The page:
If the view from your deck does not warrant a glass railing you might want to consider a picket railing in these cases. There are plenty of beautiful options and many railing brands have matching gate kits you can install if you want to control the movement of children and pets. 

5. Think About Privacy 

Your deck is an extension of your home where you go to relax, entertain guests and enjoy the outdoors. But just because you are outside doesn’t mean you want to be exposed to prying eyes. 

When building your deck, think about whether or not privacy is important to you. Do you want to create separation between you and your neighbours? Are you on a busy road that has lots of passersby? 

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If privacy is important to you and you have a permit, you’ll want to plan ahead. You can’t just throw a fence on one end because you wish you had. Just like with railings and other decking material, the fence will have to come with OBC certification in order for it to be accepted by your local building department.

6. Don’t Forget To Think About Weight 

If your deck will be home to a BBQ and patio furniture, then special engineering likely won’t be needed. However, there are some instances where it’s necessary. One of the most common is the installation of a hot tub.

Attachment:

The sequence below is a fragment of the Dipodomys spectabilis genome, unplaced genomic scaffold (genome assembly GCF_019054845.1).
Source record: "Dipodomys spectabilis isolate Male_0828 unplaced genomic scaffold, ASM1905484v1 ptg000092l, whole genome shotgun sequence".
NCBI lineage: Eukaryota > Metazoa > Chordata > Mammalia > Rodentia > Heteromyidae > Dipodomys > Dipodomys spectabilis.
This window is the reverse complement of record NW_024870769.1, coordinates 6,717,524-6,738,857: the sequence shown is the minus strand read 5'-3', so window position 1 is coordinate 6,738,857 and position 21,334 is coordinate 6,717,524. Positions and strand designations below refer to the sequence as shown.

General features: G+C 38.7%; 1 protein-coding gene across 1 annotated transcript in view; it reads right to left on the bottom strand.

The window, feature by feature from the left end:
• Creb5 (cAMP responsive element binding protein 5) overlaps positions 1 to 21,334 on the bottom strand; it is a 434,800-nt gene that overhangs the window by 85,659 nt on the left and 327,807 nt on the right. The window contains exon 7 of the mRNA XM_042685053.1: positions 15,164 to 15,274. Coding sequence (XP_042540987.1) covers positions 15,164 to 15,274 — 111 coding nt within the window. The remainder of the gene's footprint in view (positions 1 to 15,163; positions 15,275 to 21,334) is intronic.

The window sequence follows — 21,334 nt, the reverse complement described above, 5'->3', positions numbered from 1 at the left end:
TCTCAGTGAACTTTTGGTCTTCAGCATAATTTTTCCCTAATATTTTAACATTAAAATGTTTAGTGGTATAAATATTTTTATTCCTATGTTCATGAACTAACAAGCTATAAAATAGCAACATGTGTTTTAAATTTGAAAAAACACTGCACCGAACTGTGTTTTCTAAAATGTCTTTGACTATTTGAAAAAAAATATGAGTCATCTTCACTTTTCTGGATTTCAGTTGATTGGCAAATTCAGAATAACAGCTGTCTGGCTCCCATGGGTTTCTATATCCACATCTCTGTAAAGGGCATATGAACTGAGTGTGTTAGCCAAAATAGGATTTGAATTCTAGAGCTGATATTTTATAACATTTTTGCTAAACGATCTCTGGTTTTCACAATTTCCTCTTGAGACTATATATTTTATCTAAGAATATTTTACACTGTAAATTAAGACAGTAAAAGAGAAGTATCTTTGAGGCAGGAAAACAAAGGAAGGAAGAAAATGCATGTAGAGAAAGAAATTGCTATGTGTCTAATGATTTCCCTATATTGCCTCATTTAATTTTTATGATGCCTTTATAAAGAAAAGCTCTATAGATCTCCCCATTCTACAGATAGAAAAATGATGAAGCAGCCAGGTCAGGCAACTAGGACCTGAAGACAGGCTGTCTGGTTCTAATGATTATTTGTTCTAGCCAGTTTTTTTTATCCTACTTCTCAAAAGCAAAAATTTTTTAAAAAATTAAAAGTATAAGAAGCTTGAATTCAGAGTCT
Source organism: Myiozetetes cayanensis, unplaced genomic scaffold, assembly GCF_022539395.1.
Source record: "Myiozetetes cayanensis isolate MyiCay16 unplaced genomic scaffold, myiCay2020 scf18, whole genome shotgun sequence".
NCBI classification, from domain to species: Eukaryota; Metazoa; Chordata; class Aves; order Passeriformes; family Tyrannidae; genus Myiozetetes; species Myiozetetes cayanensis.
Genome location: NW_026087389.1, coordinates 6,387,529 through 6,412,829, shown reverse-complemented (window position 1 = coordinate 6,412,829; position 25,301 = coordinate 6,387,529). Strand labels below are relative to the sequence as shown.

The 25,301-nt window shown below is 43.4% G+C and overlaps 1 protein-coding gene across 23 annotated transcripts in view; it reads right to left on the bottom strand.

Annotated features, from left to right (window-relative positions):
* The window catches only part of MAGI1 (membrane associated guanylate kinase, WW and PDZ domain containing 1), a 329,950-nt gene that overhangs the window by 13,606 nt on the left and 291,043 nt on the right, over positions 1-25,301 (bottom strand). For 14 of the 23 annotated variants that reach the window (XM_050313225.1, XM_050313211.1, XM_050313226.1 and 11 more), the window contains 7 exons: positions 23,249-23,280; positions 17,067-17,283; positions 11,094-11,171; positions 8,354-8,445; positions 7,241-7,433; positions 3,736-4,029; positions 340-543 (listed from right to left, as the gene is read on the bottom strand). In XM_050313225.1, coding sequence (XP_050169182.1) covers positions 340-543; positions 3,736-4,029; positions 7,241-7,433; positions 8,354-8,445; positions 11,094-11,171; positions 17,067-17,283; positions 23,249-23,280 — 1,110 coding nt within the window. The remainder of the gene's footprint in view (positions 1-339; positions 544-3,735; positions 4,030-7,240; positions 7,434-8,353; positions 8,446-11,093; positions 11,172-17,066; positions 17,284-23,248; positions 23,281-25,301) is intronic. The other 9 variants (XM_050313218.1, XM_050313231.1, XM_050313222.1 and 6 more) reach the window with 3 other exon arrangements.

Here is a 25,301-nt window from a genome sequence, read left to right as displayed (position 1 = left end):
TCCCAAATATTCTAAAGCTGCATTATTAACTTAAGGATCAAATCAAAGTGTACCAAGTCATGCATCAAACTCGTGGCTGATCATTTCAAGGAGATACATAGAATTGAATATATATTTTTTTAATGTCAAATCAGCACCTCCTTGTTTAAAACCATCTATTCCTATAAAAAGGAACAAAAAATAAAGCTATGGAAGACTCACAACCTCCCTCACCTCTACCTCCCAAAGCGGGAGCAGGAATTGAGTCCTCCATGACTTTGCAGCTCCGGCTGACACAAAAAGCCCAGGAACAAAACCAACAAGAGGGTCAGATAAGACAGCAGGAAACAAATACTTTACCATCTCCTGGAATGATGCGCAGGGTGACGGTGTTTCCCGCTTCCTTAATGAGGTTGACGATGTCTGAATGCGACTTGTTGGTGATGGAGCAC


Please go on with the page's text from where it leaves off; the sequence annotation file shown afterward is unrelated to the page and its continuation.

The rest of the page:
Hot tubs are a relaxing way to use your outdoor space. But if you’re planning on putting a hot tub on your deck you will need special engineering. A 6-person hot tub full of water can weigh up to 4500 pounds. Add you and your friends to the equation and you can imagine the stress it puts on the deck frame. 

It would be equivalent to parking a pickup truck on your deck! 

If you’re installing a hot tub (or pool), consider putting it on pavers or a concrete slab with access from your deck. Alternatively, you can build your deck around it so that you have to step down into it.  

If you absolutely must have your hot tub on your deck, you can build a platform that is independent of the deck framing that will support your hot tub at deck level, so long as it’s not more than 4 feet off the ground. However, you’ll want to seek the advice of a professional before proceeding. 

Another situation where special engineering is needed is if you want to put a roof over your deck. Not only does the deck need to support the roof structure, but it will also have to carry the snow load in winter months, which can be substantial in our neck of the woods. 

7. Think About What’s Under Your Deck

For multi-level homes or homes with walk-out basements, raised second-story decks are a popular choice. If this is the route you’re taking, you might want to think of creating a dry space under the deck.  

There are many proprietary systems for rainproofing the space under decks but they tend to be very pricey. The good news is, there are alternatives to these proprietary systems that are just as functional, less expensive, and easy to install. This can include using fiberglass or polycarbonate panels and more.